The large Genesis Technologies loudspeakers have an external servo-controlled amplifier for the woofers. The usual complaint about these speakers is that the bass is "slow", or that the bass is not integrated with the midrange - although there have also been reports of excellent coherence. The cause of these problems can be primarily attributed to the way that the servo-amp is hooked up.

The old Genesis mandated that the servo-amp that drives the woofer tower be driven by the preamplifier. The power amp driving the midrange/tweeters is also driven by the preamplifier.

There are a couple of problems that could arise:

1) if the two amplifiers have a different sound, it can be heard as a different character. This is especially true of some types of tube amplification used for the midrange/tweeters.

2) because the power amp drives the midrange/tweeter through a crossover, and the servo-amp (which also has a built-in crossover) drives the woofers, the difference in group delay could be heard as "slow bass" - the Genesis servo-amp has a phase adjustment, but the phase can only be delayed. Most times, as the crossover of the loudspeaker has a greater phase shift, it is the power amp that needs a delay.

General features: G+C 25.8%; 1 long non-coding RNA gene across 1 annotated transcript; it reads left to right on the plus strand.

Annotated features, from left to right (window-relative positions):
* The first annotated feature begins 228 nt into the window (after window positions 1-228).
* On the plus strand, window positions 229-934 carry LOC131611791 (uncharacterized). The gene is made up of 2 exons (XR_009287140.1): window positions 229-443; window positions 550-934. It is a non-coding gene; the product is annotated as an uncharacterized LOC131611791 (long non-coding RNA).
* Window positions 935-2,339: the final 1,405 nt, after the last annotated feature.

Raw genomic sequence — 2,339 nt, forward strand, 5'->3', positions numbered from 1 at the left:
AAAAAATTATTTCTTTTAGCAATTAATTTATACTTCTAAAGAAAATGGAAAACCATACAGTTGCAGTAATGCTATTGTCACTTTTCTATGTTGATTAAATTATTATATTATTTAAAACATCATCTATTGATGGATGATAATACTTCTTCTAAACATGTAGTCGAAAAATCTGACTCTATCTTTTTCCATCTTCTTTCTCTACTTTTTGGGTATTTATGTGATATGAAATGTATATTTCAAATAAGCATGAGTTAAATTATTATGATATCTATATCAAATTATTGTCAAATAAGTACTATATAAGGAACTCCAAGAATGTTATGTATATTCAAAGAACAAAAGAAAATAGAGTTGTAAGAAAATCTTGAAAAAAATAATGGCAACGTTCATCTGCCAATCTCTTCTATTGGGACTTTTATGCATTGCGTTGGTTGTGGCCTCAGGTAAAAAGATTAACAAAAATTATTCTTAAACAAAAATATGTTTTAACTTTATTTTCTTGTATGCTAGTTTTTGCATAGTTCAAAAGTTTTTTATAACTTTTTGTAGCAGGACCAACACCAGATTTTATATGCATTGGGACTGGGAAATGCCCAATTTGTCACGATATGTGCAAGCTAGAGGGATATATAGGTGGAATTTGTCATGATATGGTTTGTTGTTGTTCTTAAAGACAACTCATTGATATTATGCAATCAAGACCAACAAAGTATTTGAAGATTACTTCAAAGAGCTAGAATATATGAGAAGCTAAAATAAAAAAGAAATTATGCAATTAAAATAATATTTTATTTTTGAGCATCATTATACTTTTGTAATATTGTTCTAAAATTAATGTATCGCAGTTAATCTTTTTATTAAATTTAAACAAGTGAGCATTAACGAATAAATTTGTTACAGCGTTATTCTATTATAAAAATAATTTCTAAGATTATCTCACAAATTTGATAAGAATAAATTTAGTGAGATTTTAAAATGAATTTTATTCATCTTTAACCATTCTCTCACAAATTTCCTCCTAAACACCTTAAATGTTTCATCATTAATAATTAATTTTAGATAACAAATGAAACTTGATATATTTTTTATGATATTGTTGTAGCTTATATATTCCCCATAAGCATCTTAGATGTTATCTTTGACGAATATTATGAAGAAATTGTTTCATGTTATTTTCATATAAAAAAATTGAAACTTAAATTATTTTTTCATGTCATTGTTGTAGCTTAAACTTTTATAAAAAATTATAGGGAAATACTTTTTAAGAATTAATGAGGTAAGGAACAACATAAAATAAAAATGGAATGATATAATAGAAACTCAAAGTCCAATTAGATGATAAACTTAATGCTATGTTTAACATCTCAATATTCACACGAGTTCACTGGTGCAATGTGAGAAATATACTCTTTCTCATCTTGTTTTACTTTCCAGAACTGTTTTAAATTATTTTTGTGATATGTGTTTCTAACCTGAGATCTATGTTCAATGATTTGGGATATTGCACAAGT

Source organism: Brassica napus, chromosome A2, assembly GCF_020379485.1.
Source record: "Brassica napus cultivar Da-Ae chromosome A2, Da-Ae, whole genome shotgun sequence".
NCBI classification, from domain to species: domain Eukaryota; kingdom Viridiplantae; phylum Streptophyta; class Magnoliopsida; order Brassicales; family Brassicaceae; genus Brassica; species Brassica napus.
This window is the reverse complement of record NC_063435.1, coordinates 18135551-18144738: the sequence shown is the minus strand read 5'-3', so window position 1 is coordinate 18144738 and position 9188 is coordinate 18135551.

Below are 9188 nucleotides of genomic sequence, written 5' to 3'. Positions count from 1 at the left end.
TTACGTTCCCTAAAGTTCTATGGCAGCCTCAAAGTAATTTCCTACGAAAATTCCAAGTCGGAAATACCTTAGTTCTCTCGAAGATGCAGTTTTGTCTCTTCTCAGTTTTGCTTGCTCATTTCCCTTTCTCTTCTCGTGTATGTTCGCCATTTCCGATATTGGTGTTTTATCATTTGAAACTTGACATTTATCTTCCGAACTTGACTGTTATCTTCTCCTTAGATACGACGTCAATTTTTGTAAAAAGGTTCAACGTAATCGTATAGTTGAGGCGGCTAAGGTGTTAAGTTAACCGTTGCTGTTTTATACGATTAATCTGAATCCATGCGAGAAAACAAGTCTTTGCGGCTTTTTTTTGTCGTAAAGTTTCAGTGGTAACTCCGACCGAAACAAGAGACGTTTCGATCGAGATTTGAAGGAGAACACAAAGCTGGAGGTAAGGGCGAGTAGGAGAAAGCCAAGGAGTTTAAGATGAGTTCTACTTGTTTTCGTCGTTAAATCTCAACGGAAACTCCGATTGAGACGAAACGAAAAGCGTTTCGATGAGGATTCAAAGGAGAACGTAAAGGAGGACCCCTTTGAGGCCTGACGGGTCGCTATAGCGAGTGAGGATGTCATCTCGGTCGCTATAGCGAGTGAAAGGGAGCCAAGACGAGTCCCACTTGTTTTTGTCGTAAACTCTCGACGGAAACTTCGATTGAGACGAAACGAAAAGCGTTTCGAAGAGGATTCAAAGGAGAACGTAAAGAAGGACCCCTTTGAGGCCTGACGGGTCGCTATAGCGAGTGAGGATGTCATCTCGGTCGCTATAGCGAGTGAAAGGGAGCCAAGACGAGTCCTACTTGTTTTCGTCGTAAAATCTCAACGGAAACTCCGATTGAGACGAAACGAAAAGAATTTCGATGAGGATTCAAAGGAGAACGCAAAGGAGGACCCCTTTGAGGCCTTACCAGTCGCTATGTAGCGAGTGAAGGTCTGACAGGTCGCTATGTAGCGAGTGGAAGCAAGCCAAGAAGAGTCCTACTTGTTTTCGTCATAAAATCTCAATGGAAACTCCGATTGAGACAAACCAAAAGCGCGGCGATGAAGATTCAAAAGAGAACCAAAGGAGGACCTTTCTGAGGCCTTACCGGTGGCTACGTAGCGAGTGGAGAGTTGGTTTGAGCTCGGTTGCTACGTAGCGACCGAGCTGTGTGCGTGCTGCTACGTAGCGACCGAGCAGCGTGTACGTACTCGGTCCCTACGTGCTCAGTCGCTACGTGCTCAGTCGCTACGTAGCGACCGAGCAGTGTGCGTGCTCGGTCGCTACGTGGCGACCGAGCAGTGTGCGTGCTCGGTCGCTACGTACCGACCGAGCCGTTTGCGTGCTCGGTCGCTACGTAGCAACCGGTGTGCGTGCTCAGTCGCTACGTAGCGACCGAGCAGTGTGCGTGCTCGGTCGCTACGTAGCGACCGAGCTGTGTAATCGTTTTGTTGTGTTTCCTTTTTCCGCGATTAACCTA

The solution for this is to drive the servo-amp using the speaker-level output of the power amp. However, the servo-amp only has XLR and RCA inputs, and the high-voltage output would blow out the inputs. The following circuit can be used to attenuate and balance the speaker-level signal.

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Use a long shielded twisted pair interconnect (some capacitance and low inductance on the left side of the circuit is useful), terminate with bananas or spades, and hook this up to the speaker input binding posts of your Genesis speakers. I usually recommend the speaker input binding post instead of the amplifier speaker output binding post because if the speaker cable driving the midrange/tweeter has a character, you will want this to be picked up by the woofers too.

On the left side of the circuit, place as close to the XLRs as possible - we build it inside the XLRs when we sell this as a cable upgrade. XLR pin 1 is shield, and can be chassis grounded. Make sure R1 & R2 are well matched and sound good. I use a Vishay metal film.

While this will vastly improve the coherence and sound character between the midrange/tweeter and the woofers of the old Genesis speakers, it does not address the crossover inside the servo-amp and the crossover inside the speaker. To get that last "bit" of improvement, you'll have to buy a new pair of Genesis loudspeakers, or upgrade both the crossover and the servo-amp.